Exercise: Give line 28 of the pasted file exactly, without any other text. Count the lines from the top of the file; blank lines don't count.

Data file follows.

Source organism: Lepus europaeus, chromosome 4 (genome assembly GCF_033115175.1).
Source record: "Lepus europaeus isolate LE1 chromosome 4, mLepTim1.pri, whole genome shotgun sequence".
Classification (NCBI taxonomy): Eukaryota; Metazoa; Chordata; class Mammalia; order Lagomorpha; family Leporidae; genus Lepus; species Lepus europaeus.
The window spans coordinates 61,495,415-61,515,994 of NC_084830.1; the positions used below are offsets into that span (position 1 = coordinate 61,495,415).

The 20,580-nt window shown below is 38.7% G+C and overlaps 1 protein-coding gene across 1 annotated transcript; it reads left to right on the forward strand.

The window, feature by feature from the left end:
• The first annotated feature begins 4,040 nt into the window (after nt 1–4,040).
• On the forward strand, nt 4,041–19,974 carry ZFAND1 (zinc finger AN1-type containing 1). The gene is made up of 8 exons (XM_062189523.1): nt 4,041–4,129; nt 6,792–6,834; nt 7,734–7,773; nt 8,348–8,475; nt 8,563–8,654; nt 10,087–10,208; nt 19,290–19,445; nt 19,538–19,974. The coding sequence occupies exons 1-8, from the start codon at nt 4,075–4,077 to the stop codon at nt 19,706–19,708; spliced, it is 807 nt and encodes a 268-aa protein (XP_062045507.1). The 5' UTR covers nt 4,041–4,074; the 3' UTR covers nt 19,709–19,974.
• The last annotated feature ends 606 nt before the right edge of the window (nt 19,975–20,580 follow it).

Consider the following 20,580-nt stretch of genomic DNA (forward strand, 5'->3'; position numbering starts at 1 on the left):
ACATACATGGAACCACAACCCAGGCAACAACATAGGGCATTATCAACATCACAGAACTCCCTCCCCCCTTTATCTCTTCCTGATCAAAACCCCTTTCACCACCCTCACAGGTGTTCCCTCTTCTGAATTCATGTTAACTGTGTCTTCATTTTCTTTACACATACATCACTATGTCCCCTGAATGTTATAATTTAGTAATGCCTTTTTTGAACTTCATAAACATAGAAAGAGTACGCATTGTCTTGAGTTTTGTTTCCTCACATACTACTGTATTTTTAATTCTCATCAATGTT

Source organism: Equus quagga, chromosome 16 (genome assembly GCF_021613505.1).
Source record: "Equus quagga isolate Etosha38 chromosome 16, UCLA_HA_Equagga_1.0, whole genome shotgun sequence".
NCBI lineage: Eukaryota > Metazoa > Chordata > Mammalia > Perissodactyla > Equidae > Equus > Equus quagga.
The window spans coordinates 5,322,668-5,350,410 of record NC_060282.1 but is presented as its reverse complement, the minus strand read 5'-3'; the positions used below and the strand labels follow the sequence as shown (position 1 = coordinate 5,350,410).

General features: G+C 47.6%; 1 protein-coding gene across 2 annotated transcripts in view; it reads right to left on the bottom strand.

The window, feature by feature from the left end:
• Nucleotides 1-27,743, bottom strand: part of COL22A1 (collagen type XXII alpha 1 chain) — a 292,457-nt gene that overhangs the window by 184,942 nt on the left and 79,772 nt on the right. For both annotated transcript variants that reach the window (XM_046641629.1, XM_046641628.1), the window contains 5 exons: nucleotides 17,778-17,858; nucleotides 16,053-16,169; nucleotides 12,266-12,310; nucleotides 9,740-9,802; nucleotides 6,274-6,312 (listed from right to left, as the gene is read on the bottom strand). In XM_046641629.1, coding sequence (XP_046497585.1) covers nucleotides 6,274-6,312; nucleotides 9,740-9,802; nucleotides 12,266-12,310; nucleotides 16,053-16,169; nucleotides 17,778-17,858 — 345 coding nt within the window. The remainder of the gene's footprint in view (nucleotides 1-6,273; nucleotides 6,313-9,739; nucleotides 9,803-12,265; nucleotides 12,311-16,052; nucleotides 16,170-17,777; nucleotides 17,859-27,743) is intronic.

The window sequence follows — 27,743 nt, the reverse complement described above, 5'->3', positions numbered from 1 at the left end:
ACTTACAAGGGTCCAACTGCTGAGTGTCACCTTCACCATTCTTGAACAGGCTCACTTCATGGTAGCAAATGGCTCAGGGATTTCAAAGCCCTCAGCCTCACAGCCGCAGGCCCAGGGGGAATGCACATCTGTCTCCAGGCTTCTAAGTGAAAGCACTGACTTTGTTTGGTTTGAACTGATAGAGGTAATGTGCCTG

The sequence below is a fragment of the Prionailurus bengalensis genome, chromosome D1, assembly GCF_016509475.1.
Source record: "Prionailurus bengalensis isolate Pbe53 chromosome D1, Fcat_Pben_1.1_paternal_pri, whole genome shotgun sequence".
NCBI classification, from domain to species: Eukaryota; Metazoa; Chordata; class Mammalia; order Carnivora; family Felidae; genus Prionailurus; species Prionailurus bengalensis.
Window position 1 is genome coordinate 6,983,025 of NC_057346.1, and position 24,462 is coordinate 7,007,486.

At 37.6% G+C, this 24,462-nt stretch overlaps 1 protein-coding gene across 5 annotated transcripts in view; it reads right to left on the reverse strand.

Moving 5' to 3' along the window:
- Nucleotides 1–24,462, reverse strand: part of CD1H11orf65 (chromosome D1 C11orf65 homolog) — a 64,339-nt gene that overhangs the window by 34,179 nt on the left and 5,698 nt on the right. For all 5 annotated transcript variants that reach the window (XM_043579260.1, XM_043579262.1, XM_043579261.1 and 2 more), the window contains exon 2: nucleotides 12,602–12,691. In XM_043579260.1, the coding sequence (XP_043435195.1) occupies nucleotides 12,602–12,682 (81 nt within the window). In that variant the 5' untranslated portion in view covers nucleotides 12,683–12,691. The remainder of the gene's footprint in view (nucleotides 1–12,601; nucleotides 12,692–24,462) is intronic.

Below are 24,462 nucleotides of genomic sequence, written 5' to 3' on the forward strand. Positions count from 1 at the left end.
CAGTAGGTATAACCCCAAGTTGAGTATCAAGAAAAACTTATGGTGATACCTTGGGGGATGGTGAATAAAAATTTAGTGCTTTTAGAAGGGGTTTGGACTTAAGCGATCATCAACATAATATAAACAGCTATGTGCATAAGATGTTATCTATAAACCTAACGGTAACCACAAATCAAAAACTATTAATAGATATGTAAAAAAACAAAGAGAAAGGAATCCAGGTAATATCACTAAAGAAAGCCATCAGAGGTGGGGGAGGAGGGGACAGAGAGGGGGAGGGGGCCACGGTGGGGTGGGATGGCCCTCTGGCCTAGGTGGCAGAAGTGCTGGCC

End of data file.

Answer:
Below are 24,462 nucleotides of genomic sequence, written 5' to 3' on the forward strand. Positions count from 1 at the left end.